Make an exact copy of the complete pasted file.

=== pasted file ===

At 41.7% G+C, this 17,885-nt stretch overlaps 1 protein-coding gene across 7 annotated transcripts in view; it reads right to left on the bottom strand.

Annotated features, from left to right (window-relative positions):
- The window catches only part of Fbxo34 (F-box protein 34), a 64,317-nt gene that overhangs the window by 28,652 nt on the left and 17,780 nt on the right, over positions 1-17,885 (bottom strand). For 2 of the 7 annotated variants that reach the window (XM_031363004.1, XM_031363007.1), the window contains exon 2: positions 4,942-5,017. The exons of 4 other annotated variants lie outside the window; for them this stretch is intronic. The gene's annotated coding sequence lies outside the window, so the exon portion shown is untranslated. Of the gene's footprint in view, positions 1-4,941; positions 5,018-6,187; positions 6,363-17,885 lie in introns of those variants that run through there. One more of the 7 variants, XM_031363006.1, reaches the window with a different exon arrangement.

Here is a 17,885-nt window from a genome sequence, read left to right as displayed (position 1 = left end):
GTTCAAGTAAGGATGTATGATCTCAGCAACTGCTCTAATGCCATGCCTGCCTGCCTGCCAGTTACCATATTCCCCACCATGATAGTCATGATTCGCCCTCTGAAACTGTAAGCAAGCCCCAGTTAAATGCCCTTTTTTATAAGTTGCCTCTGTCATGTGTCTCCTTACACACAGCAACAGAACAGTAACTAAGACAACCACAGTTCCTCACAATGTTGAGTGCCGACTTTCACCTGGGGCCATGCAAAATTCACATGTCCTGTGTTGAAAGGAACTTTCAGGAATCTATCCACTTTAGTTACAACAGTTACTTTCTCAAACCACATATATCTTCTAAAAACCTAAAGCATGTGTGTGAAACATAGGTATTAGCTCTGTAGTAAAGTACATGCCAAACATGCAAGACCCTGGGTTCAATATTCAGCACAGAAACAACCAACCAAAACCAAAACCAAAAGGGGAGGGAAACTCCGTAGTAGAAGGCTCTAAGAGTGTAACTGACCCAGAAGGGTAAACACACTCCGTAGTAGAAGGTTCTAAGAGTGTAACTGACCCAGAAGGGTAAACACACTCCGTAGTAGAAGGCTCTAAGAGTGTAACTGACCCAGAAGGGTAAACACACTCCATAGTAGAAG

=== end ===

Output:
At 41.7% G+C, this 17,885-nt stretch overlaps 1 protein-coding gene across 7 annotated transcripts in view; it reads right to left on the bottom strand.

Annotated features, from left to right (window-relative positions):
- The window catches only part of Fbxo34 (F-box protein 34), a 64,317-nt gene that overhangs the window by 28,652 nt on the left and 17,780 nt on the right, over positions 1-17,885 (bottom strand). For 2 of the 7 annotated variants that reach the window (XM_031363004.1, XM_031363007.1), the window contains exon 2: positions 4,942-5,017. The exons of 4 other annotated variants lie outside the window; for them this stretch is intronic. The gene's annotated coding sequence lies outside the window, so the exon portion shown is untranslated. Of the gene's footprint in view, positions 1-4,941; positions 5,018-6,187; positions 6,363-17,885 lie in introns of those variants that run through there. One more of the 7 variants, XM_031363006.1, reaches the window with a different exon arrangement.

Here is a 17,885-nt window from a genome sequence, read left to right as displayed (position 1 = left end):
GTTCAAGTAAGGATGTATGATCTCAGCAACTGCTCTAATGCCATGCCTGCCTGCCTGCCAGTTACCATATTCCCCACCATGATAGTCATGATTCGCCCTCTGAAACTGTAAGCAAGCCCCAGTTAAATGCCCTTTTTTATAAGTTGCCTCTGTCATGTGTCTCCTTACACACAGCAACAGAACAGTAACTAAGACAACCACAGTTCCTCACAATGTTGAGTGCCGACTTTCACCTGGGGCCATGCAAAATTCACATGTCCTGTGTTGAAAGGAACTTTCAGGAATCTATCCACTTTAGTTACAACAGTTACTTTCTCAAACCACATATATCTTCTAAAAACCTAAAGCATGTGTGTGAAACATAGGTATTAGCTCTGTAGTAAAGTACATGCCAAACATGCAAGACCCTGGGTTCAATATTCAGCACAGAAACAACCAACCAAAACCAAAACCAAAAGGGGAGGGAAACTCCGTAGTAGAAGGCTCTAAGAGTGTAACTGACCCAGAAGGGTAAACACACTCCGTAGTAGAAGGTTCTAAGAGTGTAACTGACCCAGAAGGGTAAACACACTCCGTAGTAGAAGGCTCTAAGAGTGTAACTGACCCAGAAGGGTAAACACACTCCATAGTAGAAG